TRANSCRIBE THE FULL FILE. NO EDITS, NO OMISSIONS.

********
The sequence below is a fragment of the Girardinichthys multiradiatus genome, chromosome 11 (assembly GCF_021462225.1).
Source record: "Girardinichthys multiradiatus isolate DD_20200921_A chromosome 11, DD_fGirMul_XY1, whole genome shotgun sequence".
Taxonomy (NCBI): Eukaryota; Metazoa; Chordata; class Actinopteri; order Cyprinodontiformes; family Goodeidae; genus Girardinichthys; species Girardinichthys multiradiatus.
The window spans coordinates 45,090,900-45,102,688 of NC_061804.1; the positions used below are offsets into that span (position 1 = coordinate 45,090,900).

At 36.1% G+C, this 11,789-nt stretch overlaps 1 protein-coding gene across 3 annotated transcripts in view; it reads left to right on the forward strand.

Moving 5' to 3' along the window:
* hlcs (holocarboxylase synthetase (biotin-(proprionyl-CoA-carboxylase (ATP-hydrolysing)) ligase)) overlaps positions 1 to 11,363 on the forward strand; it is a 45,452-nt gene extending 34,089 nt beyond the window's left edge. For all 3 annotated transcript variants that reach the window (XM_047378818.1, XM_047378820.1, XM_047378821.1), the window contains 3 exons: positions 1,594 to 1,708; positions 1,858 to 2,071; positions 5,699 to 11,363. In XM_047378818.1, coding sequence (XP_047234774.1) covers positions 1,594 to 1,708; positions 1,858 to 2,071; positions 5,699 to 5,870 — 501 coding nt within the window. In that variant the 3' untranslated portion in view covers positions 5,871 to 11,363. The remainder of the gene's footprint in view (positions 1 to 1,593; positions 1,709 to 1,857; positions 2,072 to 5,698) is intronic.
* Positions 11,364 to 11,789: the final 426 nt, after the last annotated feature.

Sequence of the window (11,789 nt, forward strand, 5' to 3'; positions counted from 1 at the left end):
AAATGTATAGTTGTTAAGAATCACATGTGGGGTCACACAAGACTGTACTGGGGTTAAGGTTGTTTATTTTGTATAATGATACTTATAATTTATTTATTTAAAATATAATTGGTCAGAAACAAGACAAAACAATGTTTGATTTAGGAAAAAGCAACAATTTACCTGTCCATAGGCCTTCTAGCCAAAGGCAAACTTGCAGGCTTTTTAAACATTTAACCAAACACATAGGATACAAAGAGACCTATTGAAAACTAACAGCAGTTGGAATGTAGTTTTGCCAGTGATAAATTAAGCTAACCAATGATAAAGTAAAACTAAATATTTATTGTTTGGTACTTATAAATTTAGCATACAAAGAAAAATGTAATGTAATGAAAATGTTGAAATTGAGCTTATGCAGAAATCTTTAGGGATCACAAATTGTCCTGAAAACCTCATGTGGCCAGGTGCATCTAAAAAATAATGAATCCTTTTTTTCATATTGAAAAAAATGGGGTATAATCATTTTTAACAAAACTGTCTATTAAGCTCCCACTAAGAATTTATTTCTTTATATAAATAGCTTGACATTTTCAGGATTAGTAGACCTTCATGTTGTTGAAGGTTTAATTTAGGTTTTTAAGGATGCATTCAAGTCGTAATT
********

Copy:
The sequence below is a fragment of the Girardinichthys multiradiatus genome, chromosome 11 (assembly GCF_021462225.1).
Source record: "Girardinichthys multiradiatus isolate DD_20200921_A chromosome 11, DD_fGirMul_XY1, whole genome shotgun sequence".
Taxonomy (NCBI): Eukaryota; Metazoa; Chordata; class Actinopteri; order Cyprinodontiformes; family Goodeidae; genus Girardinichthys; species Girardinichthys multiradiatus.
The window spans coordinates 45,090,900-45,102,688 of NC_061804.1; the positions used below are offsets into that span (position 1 = coordinate 45,090,900).

At 36.1% G+C, this 11,789-nt stretch overlaps 1 protein-coding gene across 3 annotated transcripts in view; it reads left to right on the forward strand.

Moving 5' to 3' along the window:
* hlcs (holocarboxylase synthetase (biotin-(proprionyl-CoA-carboxylase (ATP-hydrolysing)) ligase)) overlaps positions 1 to 11,363 on the forward strand; it is a 45,452-nt gene extending 34,089 nt beyond the window's left edge. For all 3 annotated transcript variants that reach the window (XM_047378818.1, XM_047378820.1, XM_047378821.1), the window contains 3 exons: positions 1,594 to 1,708; positions 1,858 to 2,071; positions 5,699 to 11,363. In XM_047378818.1, coding sequence (XP_047234774.1) covers positions 1,594 to 1,708; positions 1,858 to 2,071; positions 5,699 to 5,870 — 501 coding nt within the window. In that variant the 3' untranslated portion in view covers positions 5,871 to 11,363. The remainder of the gene's footprint in view (positions 1 to 1,593; positions 1,709 to 1,857; positions 2,072 to 5,698) is intronic.
* Positions 11,364 to 11,789: the final 426 nt, after the last annotated feature.

Sequence of the window (11,789 nt, forward strand, 5' to 3'; positions counted from 1 at the left end):
AAATGTATAGTTGTTAAGAATCACATGTGGGGTCACACAAGACTGTACTGGGGTTAAGGTTGTTTATTTTGTATAATGATACTTATAATTTATTTATTTAAAATATAATTGGTCAGAAACAAGACAAAACAATGTTTGATTTAGGAAAAAGCAACAATTTACCTGTCCATAGGCCTTCTAGCCAAAGGCAAACTTGCAGGCTTTTTAAACATTTAACCAAACACATAGGATACAAAGAGACCTATTGAAAACTAACAGCAGTTGGAATGTAGTTTTGCCAGTGATAAATTAAGCTAACCAATGATAAAGTAAAACTAAATATTTATTGTTTGGTACTTATAAATTTAGCATACAAAGAAAAATGTAATGTAATGAAAATGTTGAAATTGAGCTTATGCAGAAATCTTTAGGGATCACAAATTGTCCTGAAAACCTCATGTGGCCAGGTGCATCTAAAAAATAATGAATCCTTTTTTTCATATTGAAAAAAATGGGGTATAATCATTTTTAACAAAACTGTCTATTAAGCTCCCACTAAGAATTTATTTCTTTATATAAATAGCTTGACATTTTCAGGATTAGTAGACCTTCATGTTGTTGAAGGTTTAATTTAGGTTTTTAAGGATGCATTCAAGTCGTAATT